The ollie became a fundamental maneuver on which a whole host of other new tricks could be based.
The popularity of skateboarding crashed again in the late 1980s, partly because of safety issues related to the sport. Although vert skateboarding was thrilling, it was also very dangerous, as was the simpler form of the sport performed on public and private property. Soon insurance rates forced vert ramps to close down and property owners to ban skateboarding on their property. The sport soon evolved into an almost completely street-centered sport. With the arrival of the 1990s, interest in skateboarding once more began to increase, but this time it was often associated with the rise of a “punk” and “hard metal” culture in which riders took pride in being “out-of-the-mainstream.” When the ESPN television channel held the first Extreme Games in 1995, a fission began to occur within the skateboarding community between those who saw an opportunity to move their sport into the mainstream (as a part of the ESPN X Games), and those who relished the underground aspects of skateboarding. Elements of that fission remain today as the sport continues to fluctuate in popularity both across the board and within its two main “mainstream” and “underground” elements.
The basic concept that underlies skateboarding is simple, one stands on a skateboard and propels the board kicking with one foot, often performing a variety of tricks in the process. The precise nature of the activity, in addition to the site on which it is performed, differs widely, however, from version to version. Some of the many variations of skateboarding include the following:
Street skateboarding is a form of the sport in which the rider performs on the street, sidewalk, parking lot, shopping center, or other reasonably flat paved area. The rider attempts to overcome natural obstacles that are part of this environment, including curbs, steps, handrails, and ledges.
Flatland skateboarding, as the name implies, is done on a flat, hard-surface area. It differs from street skateboarding in that it involves a very large variety of tricks that do not require the use of objects in the environment. Those tricks involve different kinds of flips, endovers (which involve a 180 degree turn on the board), kickflips (in which the board is flipped vertically into the air from the ground), walking the dog (a series of endovers performed continuously), and boneless (a method of taking off and landing on the board while it is in the air).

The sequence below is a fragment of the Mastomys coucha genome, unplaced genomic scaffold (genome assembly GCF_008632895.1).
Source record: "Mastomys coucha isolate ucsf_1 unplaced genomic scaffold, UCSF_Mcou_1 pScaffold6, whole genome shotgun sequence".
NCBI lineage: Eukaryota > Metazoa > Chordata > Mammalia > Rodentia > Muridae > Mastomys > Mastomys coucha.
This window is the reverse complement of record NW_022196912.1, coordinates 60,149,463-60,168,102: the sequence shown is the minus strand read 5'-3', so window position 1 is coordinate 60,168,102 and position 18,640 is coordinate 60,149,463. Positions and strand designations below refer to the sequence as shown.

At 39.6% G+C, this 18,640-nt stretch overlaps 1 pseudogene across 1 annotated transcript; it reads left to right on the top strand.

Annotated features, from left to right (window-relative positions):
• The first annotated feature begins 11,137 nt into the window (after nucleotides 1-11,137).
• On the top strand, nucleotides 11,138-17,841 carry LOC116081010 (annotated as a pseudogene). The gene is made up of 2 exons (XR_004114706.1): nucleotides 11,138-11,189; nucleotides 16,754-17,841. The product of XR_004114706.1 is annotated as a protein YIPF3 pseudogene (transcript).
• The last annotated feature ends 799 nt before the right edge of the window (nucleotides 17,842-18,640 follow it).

Downhill skateboarding, as the name makes clear, downhill skateboarding is a form of the sport in which riders travel down hills, essentially to experience the thrill of a very fast race, often at speeds as great as 60 miles per hour.
Slalom skateboarding is similar to slalom skiing. Racers travel downhill following a course laid out by cones around which they must move without displacing the cones. Five types of slalom skateboarding exist; they differ from each other in the length of the course and the spacing of the cones. In competitions, two racers may compete simultaneously against each other, or racers may complete the course one at a time, with each racer's time determining his or her final position in the contest. Slalom skateboarding is one of the most highly organized forms of skateboarding with its own governing body, International Skateboard Slalom Racing, headquartered in Stockholm, Sweden.
Freestyle skateboarding is regarded by some riders as the purest form of the sport, in which a rider uses only a board and a smooth surface on which to work. This variation of the sport is probably the most artistic form practiced, with connections to dance and gymnastics. The sport was popular in the early days of skateboarding, and then went into decline until the beginning of the twenty first century, at which point it experienced resurgence in popularity. In 2000, three Swedes, Daniel Gesmer, Bob Staton, and Stefan Åkesson founded the World Freestyle Skateboarding Association (WFSA) to ensure that there would always be competitions for men and women interested in the sport. The WFSA continues to exist today and to sponsor annual championships in the event. Its headquarters are in Stockholm, Sweden.